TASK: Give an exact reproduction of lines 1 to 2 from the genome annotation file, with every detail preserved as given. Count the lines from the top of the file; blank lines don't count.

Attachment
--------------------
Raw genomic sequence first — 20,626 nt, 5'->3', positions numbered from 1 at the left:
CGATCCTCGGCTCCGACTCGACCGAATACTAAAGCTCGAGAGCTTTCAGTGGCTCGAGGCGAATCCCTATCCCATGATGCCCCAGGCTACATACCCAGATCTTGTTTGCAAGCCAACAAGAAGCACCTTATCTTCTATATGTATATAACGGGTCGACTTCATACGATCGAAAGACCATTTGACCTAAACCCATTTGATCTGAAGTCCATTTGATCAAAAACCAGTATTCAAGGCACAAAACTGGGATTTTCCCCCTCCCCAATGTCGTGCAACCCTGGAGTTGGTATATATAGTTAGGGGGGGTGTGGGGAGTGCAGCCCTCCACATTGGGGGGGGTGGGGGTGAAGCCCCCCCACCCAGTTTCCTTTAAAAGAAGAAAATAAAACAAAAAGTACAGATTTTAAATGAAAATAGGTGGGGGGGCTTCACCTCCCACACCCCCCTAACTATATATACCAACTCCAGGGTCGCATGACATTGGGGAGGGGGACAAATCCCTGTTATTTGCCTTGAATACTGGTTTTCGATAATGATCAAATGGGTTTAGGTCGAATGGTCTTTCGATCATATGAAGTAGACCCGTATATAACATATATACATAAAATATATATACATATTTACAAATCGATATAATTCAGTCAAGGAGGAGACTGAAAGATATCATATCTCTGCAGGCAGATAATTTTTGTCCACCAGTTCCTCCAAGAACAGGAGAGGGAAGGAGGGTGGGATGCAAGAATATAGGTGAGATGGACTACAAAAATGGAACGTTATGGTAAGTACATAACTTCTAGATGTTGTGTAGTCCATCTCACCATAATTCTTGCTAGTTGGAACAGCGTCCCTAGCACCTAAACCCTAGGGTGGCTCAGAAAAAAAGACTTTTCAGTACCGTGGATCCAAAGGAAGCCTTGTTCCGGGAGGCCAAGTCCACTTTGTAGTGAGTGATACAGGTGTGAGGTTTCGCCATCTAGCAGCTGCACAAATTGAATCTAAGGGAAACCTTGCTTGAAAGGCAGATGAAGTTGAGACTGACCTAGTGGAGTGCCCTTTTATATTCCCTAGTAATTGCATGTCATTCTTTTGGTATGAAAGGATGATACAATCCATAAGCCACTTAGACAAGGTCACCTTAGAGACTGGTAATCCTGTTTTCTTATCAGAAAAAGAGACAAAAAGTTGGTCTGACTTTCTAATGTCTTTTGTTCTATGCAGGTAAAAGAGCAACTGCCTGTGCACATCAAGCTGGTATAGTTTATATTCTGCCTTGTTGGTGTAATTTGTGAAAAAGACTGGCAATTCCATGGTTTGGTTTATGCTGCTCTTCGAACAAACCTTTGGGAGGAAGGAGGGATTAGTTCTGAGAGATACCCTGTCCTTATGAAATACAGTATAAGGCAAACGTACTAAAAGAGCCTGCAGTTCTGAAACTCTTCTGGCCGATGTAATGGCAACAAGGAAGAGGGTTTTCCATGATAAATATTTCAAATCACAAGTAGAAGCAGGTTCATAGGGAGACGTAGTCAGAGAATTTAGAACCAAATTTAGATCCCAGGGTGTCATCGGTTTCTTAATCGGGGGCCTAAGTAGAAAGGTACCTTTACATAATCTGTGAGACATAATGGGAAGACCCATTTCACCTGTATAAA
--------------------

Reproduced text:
Raw genomic sequence first — 20,626 nt, 5'->3', positions numbered from 1 at the left:
CGATCCTCGGCTCCGACTCGACCGAATACTAAAGCTCGAGAGCTTTCAGTGGCTCGAGGCGAATCCCTATCCCATGATGCCCCAGGCTACATACCCAGATCTTGTTTGCAAGCCAACAAGAAGCACCTTATCTTCTATATGTATATAACGGGTCGACTTCATACGATCGAAAGACCATTTGACCTAAACCCATTTGATCTGAAGTCCATTTGATCAAAAACCAGTATTCAAGGCACAAAACTGGGATTTTCCCCCTCCCCAATGTCGTGCAACCCTGGAGTTGGTATATATAGTTAGGGGGGGTGTGGGGAGTGCAGCCCTCCACATTGGGGGGGGTGGGGGTGAAGCCCCCCCACCCAGTTTCCTTTAAAAGAAGAAAATAAAACAAAAAGTACAGATTTTAAATGAAAATAGGTGGGGGGGCTTCACCTCCCACACCCCCCTAACTATATATACCAACTCCAGGGTCGCATGACATTGGGGAGGGGGACAAATCCCTGTTATTTGCCTTGAATACTGGTTTTCGATAATGATCAAATGGGTTTAGGTCGAATGGTCTTTCGATCATATGAAGTAGACCCGTATATAACATATATACATAAAATATATATACATATTTACAAATCGATATAATTCAGTCAAGGAGGAGACTGAAAGATATCATATCTCTGCAGGCAGATAATTTTTGTCCACCAGTTCCTCCAAGAACAGGAGAGGGAAGGAGGGTGGGATGCAAGAATATAGGTGAGATGGACTACAAAAATGGAACGTTATGGTAAGTACATAACTTCTAGATGTTGTGTAGTCCATCTCACCATAATTCTTGCTAGTTGGAACAGCGTCCCTAGCACCTAAACCCTAGGGTGGCTCAGAAAAAAAGACTTTTCAGTACCGTGGATCCAAAGGAAGCCTTGTTCCGGGAGGCCAAGTCCACTTTGTAGTGAGTGATACAGGTGTGAGGTTTCGCCATCTAGCAGCTGCACAAATTGAATCTAAGGGAAACCTTGCTTGAAAGGCAGATGAAGTTGAGACTGACCTAGTGGAGTGCCCTTTTATATTCCCTAGTAATTGCATGTCATTCTTTTGGTATGAAAGGATGATACAATCCATAAGCCACTTAGACAAGGTCACCTTAGAGACTGGTAATCCTGTTTTCTTATCAGAAAAAGAGACAAAAAGTTGGTCTGACTTTCTAATGTCTTTTGTTCTATGCAGGTAAAAGAGCAACTGCCTGTGCACATCAAGCTGGTATAGTTTATATTCTGCCTTGTTGGTGTAATTTGTGAAAAAGACTGGCAATTCCATGGTTTGGTTTATGCTGCTCTTCGAACAAACCTTTGGGAGGAAGGAGGGATTAGTTCTGAGAGATACCCTGTCCTTATGAAATACAGTATAAGGCAAACGTACTAAAAGAGCCTGCAGTTCTGAAACTCTTCTGGCCGATGTAATGGCAACAAGGAAGAGGGTTTTCCATGATAAATATTTCAAATCACAAGTAGAAGCAGGTTCATAGGGAGACGTAGTCAGAGAATTTAGAACCAAATTTAGATCCCAGGGTGTCATCGGTTTCTTAATCGGGGGCCTAAGTAGAAAGGTACCTTTACATAATCTGTGAGACATAATGGGAAGACCCATTTCACCTGTATAAA